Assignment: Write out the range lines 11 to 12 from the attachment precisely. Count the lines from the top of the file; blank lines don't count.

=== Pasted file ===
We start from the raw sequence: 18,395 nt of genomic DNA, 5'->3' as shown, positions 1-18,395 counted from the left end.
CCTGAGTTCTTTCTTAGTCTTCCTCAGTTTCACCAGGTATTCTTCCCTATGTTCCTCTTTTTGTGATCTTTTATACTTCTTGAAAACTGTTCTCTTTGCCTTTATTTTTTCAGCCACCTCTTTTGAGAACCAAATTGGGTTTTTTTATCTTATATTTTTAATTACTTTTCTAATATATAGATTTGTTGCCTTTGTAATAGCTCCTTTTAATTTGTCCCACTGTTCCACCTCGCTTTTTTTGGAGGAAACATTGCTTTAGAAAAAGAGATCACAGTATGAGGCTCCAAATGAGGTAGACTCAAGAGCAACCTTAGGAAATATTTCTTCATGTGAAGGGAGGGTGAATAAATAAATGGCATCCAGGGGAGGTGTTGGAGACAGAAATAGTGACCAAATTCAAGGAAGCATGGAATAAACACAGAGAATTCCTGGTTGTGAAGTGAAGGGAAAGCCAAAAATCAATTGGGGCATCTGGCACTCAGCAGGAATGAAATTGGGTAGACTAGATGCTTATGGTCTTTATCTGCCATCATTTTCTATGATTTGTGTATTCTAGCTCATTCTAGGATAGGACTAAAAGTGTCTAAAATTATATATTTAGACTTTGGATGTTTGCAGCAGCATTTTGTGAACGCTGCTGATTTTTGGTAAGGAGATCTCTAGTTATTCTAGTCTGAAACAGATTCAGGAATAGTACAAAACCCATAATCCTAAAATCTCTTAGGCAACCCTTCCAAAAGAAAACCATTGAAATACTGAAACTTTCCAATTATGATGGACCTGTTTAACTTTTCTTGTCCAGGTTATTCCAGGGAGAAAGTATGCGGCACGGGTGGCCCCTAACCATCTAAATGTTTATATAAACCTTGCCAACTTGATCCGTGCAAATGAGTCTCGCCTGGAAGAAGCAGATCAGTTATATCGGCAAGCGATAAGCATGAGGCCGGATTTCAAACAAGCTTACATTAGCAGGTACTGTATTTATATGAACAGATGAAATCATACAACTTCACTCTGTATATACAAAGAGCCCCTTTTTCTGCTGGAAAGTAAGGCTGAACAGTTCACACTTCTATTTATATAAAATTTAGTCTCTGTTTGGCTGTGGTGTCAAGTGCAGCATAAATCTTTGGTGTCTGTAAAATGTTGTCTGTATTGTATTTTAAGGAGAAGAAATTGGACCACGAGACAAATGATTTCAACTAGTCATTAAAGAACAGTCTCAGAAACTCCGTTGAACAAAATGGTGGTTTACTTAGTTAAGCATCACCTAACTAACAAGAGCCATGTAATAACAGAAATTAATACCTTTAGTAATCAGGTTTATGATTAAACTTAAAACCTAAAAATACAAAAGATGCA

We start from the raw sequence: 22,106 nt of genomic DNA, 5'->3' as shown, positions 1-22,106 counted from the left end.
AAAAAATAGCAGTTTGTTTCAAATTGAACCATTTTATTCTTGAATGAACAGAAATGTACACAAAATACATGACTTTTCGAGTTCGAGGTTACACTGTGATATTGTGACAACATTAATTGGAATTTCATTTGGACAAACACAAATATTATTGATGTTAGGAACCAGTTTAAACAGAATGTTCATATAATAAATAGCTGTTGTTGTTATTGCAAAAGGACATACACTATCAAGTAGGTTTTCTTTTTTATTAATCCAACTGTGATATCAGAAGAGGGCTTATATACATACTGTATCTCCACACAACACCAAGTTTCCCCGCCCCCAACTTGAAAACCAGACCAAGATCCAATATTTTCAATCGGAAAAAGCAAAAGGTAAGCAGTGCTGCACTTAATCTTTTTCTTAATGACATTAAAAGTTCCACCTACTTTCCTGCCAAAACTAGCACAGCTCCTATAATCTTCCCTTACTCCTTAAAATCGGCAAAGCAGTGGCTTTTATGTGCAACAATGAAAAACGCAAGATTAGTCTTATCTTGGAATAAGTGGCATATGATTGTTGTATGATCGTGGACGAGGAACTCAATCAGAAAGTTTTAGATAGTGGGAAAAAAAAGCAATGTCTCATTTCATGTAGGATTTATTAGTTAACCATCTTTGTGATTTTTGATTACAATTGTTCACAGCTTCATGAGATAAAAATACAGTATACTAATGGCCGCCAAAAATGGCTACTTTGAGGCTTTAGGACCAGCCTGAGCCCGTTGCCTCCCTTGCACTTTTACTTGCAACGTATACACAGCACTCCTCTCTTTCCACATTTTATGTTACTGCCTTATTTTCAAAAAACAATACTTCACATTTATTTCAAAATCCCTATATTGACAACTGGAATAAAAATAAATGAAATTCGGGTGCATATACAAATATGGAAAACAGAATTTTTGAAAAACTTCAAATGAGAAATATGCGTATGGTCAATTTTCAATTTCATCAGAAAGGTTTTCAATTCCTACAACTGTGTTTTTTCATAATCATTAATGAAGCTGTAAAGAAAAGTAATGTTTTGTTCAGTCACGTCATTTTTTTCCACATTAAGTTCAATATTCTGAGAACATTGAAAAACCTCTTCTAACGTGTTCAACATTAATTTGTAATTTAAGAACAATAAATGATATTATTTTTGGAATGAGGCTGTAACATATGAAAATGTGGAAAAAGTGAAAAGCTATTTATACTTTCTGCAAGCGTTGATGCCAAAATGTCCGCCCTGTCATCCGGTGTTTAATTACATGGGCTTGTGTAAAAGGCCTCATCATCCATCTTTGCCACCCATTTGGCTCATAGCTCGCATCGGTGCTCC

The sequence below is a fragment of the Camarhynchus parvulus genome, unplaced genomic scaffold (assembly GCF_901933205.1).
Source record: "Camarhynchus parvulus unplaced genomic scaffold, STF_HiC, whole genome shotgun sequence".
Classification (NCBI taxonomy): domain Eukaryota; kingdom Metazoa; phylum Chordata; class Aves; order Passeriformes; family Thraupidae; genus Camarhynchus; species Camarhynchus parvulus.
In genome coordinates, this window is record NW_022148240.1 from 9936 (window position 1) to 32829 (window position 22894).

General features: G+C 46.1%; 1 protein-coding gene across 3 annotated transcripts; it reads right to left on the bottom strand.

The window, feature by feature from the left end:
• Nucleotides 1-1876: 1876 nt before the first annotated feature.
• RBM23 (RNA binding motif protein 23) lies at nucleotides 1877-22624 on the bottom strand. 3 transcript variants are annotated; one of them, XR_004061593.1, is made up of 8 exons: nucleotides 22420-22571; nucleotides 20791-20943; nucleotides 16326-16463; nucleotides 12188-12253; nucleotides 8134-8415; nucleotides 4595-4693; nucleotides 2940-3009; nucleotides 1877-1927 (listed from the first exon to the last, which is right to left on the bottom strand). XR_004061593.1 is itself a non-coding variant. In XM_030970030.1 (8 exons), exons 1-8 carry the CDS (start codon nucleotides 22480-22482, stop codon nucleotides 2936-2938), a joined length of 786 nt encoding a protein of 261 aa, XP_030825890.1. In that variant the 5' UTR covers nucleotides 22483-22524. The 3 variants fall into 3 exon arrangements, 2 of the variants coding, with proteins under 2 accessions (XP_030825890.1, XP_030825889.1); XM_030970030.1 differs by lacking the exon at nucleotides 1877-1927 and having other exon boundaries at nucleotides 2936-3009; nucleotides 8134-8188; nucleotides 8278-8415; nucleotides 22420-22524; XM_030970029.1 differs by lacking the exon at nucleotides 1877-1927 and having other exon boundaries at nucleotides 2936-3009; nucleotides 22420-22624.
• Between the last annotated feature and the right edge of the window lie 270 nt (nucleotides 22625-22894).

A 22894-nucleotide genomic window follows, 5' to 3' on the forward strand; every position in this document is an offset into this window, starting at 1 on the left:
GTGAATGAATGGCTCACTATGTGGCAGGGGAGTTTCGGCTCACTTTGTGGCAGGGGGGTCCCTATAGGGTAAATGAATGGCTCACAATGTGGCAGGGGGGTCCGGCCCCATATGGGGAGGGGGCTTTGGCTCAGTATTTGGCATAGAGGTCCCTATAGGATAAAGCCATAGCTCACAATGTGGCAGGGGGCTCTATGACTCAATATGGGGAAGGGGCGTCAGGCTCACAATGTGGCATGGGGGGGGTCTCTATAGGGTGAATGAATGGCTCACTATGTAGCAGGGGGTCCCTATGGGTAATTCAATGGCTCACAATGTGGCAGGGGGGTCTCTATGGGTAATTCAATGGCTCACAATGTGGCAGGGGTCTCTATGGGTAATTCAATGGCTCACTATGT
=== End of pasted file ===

• Nucleotides 1-1876: 1876 nt before the first annotated feature.
• RBM23 (RNA binding motif protein 23) lies at nucleotides 1877-22624 on the bottom strand. 3 transcript variants are annotated; one of them, XR_004061593.1, is made up of 8 exons: nucleotides 22420-22571; nucleotides 20791-20943; nucleotides 16326-16463; nucleotides 12188-12253; nucleotides 8134-8415; nucleotides 4595-4693; nucleotides 2940-3009; nucleotides 1877-1927 (listed from the first exon to the last, which is right to left on the bottom strand). XR_004061593.1 is itself a non-coding variant. In XM_030970030.1 (8 exons), exons 1-8 carry the CDS (start codon nucleotides 22480-22482, stop codon nucleotides 2936-2938), a joined length of 786 nt encoding a protein of 261 aa, XP_030825890.1. In that variant the 5' UTR covers nucleotides 22483-22524. The 3 variants fall into 3 exon arrangements, 2 of the variants coding, with proteins under 2 accessions (XP_030825890.1, XP_030825889.1); XM_030970030.1 differs by lacking the exon at nucleotides 1877-1927 and having other exon boundaries at nucleotides 2936-3009; nucleotides 8134-8188; nucleotides 8278-8415; nucleotides 22420-22524; XM_030970029.1 differs by lacking the exon at nucleotides 1877-1927 and having other exon boundaries at nucleotides 2936-3009; nucleotides 22420-22624.